The SeaVue Scheme has continued to gain momentum and we organised a meeting aboard HQS Wellington in January 2015 to bring together a variety of interested organisations and key personalities. You may not be aware that a significant and growing part of the UK Search and Rescue organisation (SAR) is manned entirely by volunteers. The MNABC now add to that the dynamic with the SeaVue watchkeepers at sea, on inland waterways, lakes and canals. The National Coastwatch Institution (NCI), whose mission is to assist in the preservation and protection of life at sea and along the UK coastline, is one of the fastest growing members of the SAR community.  They were at the lunch in London. Their charity is now twenty-one years old and already operates 50 lookout stations around the country manned by more than 2,000 trained volunteers.  It is entirely self-financing and receives no government financial support. They are a very professional, skilled and dedicated group of people. I will be attending a meeting in the Commonwealth Committee Room of the House of Commons in two weeks on the invitation of Air Marshall Sir Christopher Colville who is the Patron of the NCI.  Their eyes along the coast help save lives along the coast.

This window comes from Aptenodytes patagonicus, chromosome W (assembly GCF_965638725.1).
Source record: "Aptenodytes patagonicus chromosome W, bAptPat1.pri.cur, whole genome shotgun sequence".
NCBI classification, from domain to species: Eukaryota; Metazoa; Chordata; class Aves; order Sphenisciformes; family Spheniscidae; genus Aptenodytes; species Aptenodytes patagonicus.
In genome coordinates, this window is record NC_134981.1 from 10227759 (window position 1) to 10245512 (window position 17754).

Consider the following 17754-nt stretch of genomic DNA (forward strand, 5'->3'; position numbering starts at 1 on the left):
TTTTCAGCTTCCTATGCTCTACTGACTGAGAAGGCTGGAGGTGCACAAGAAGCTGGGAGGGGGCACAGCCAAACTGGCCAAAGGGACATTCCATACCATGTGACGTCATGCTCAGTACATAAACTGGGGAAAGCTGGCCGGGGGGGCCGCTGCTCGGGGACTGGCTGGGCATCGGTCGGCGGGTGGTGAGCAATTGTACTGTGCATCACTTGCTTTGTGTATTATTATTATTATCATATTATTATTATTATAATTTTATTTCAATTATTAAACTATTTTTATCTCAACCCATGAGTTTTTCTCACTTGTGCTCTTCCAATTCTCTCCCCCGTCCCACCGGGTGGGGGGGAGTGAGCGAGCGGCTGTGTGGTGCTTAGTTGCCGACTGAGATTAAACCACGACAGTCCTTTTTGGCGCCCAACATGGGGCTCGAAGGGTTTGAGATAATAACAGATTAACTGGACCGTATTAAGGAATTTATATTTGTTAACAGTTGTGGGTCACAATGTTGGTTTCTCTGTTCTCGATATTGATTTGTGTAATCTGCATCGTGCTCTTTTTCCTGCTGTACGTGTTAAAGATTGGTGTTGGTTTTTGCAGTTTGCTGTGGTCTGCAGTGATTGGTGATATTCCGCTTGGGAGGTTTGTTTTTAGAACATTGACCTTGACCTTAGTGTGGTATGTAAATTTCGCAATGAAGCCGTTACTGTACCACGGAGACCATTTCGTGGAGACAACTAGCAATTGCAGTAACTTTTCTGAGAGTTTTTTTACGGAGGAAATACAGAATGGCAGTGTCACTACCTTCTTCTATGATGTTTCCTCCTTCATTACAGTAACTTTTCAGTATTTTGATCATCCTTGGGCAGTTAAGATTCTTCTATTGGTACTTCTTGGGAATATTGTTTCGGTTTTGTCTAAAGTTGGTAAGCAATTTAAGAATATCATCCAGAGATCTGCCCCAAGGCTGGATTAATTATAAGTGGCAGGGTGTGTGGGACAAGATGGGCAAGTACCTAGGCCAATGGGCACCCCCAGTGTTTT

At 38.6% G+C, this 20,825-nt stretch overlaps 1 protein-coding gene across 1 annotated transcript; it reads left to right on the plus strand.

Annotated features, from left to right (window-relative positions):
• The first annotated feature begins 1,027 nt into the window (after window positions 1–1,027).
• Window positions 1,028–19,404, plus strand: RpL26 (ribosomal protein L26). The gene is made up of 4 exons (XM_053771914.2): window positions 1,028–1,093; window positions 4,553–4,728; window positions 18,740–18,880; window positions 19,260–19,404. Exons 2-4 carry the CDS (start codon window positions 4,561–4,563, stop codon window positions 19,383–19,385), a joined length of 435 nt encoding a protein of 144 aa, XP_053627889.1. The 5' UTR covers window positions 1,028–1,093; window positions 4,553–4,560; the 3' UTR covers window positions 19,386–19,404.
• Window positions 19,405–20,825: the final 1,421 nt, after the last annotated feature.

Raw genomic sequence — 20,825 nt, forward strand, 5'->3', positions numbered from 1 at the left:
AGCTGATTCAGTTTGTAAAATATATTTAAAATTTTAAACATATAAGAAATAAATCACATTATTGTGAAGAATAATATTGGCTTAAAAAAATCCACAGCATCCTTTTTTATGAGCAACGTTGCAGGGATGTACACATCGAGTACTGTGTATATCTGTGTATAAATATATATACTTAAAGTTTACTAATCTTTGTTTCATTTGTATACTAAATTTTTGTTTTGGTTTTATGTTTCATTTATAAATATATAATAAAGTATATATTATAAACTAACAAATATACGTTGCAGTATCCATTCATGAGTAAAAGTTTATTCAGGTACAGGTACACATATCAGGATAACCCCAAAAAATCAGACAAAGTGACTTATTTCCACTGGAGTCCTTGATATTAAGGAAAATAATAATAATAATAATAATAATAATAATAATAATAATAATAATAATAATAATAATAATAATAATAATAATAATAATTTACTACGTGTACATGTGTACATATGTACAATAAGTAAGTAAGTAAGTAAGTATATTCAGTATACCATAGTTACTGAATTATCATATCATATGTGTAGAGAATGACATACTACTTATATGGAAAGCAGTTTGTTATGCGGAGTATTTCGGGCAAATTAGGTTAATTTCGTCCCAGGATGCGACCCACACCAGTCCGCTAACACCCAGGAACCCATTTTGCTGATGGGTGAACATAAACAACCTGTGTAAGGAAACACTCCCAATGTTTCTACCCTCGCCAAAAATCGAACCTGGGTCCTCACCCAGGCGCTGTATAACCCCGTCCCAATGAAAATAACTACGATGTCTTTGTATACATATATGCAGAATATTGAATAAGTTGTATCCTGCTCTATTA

When it comes to sea safety, there is simply no substitute for sharp eyes that can spot a flare from a vessel in distress, a capsized dinghy, a child swept out on an airbed, a swimmer floundering out of their depth or a fisherman on rocks who has failed to spot the advancing tide about to cut him off – all good reasons for extending the NCI safety net to stretches of our coastline currently unprotected or over the horizon.  This is now continued at sea by the SeaVue Scheme initiated by the MNA. We have agreed a revised Constitution for the MNABC and that is part of the addendum. Our Boat Club also enjoyed a busy AGM alongside the River Yare near Norwich. This strengthened our links with the Norfolk Broads organisations as they were invited to attend. A new Committee was elected on the day and they are in the process of writing a new sail-safely booklet for the under-twelves that will have MNA branding.